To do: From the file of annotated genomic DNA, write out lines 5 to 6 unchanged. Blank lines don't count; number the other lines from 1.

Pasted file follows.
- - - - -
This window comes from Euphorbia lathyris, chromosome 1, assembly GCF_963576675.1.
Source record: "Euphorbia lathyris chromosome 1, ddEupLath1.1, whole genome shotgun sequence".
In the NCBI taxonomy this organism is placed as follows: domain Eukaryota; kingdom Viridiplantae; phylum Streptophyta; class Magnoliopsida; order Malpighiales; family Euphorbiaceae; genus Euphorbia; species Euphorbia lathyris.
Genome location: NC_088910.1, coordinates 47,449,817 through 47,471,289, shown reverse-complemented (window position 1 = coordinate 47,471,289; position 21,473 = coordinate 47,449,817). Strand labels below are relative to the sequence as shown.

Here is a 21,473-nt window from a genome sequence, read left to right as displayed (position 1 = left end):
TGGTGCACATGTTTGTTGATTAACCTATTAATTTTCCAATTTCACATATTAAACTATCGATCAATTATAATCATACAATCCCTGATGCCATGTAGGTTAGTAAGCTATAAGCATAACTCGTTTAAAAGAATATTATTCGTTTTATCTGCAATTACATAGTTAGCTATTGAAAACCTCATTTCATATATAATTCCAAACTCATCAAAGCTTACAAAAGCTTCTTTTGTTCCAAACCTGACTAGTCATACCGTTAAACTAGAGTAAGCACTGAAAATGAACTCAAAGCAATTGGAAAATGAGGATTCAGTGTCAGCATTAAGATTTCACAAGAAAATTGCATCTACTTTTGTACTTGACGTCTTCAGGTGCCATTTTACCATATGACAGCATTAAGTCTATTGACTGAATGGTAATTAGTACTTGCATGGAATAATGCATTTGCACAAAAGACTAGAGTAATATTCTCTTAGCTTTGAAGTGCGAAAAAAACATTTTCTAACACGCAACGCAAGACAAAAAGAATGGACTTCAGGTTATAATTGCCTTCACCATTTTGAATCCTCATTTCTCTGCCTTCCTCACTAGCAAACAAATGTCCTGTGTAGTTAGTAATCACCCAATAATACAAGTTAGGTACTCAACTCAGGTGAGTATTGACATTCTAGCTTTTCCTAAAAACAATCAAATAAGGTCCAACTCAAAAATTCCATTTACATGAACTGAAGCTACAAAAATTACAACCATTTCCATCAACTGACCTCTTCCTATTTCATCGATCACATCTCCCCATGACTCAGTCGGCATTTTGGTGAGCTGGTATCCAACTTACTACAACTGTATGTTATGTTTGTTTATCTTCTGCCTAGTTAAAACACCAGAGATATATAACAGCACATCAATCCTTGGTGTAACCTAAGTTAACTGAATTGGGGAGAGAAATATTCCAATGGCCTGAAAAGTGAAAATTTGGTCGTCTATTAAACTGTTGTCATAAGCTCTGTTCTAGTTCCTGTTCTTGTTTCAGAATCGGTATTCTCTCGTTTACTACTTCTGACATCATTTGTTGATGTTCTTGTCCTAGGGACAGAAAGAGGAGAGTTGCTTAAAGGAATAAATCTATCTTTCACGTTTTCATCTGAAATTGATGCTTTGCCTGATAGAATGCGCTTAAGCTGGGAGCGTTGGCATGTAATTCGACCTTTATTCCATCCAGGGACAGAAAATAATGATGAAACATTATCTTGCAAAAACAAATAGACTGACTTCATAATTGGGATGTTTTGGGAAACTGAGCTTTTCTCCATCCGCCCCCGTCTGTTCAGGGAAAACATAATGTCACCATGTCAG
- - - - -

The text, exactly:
Here is a 21,473-nt window from a genome sequence, read left to right as displayed (position 1 = left end):
TGGTGCACATGTTTGTTGATTAACCTATTAATTTTCCAATTTCACATATTAAACTATCGATCAATTATAATCATACAATCCCTGATGCCATGTAGGTTAGTAAGCTATAAGCATAACTCGTTTAAAAGAATATTATTCGTTTTATCTGCAATTACATAGTTAGCTATTGAAAACCTCATTTCATATATAATTCCAAACTCATCAAAGCTTACAAAAGCTTCTTTTGTTCCAAACCTGACTAGTCATACCGTTAAACTAGAGTAAGCACTGAAAATGAACTCAAAGCAATTGGAAAATGAGGATTCAGTGTCAGCATTAAGATTTCACAAGAAAATTGCATCTACTTTTGTACTTGACGTCTTCAGGTGCCATTTTACCATATGACAGCATTAAGTCTATTGACTGAATGGTAATTAGTACTTGCATGGAATAATGCATTTGCACAAAAGACTAGAGTAATATTCTCTTAGCTTTGAAGTGCGAAAAAAACATTTTCTAACACGCAACGCAAGACAAAAAGAATGGACTTCAGGTTATAATTGCCTTCACCATTTTGAATCCTCATTTCTCTGCCTTCCTCACTAGCAAACAAATGTCCTGTGTAGTTAGTAATCACCCAATAATACAAGTTAGGTACTCAACTCAGGTGAGTATTGACATTCTAGCTTTTCCTAAAAACAATCAAATAAGGTCCAACTCAAAAATTCCATTTACATGAACTGAAGCTACAAAAATTACAACCATTTCCATCAACTGACCTCTTCCTATTTCATCGATCACATCTCCCCATGACTCAGTCGGCATTTTGGTGAGCTGGTATCCAACTTACTACAACTGTATGTTATGTTTGTTTATCTTCTGCCTAGTTAAAACACCAGAGATATATAACAGCACATCAATCCTTGGTGTAACCTAAGTTAACTGAATTGGGGAGAGAAATATTCCAATGGCCTGAAAAGTGAAAATTTGGTCGTCTATTAAACTGTTGTCATAAGCTCTGTTCTAGTTCCTGTTCTTGTTTCAGAATCGGTATTCTCTCGTTTACTACTTCTGACATCATTTGTTGATGTTCTTGTCCTAGGGACAGAAAGAGGAGAGTTGCTTAAAGGAATAAATCTATCTTTCACGTTTTCATCTGAAATTGATGCTTTGCCTGATAGAATGCGCTTAAGCTGGGAGCGTTGGCATGTAATTCGACCTTTATTCCATCCAGGGACAGAAAATAATGATGAAACATTATCTTGCAAAAACAAATAGACTGACTTCATAATTGGGATGTTTTGGGAAACTGAGCTTTTCTCCATCCGCCCCCGTCTGTTCAGGGAAAACATAATGTCACCATGTCAG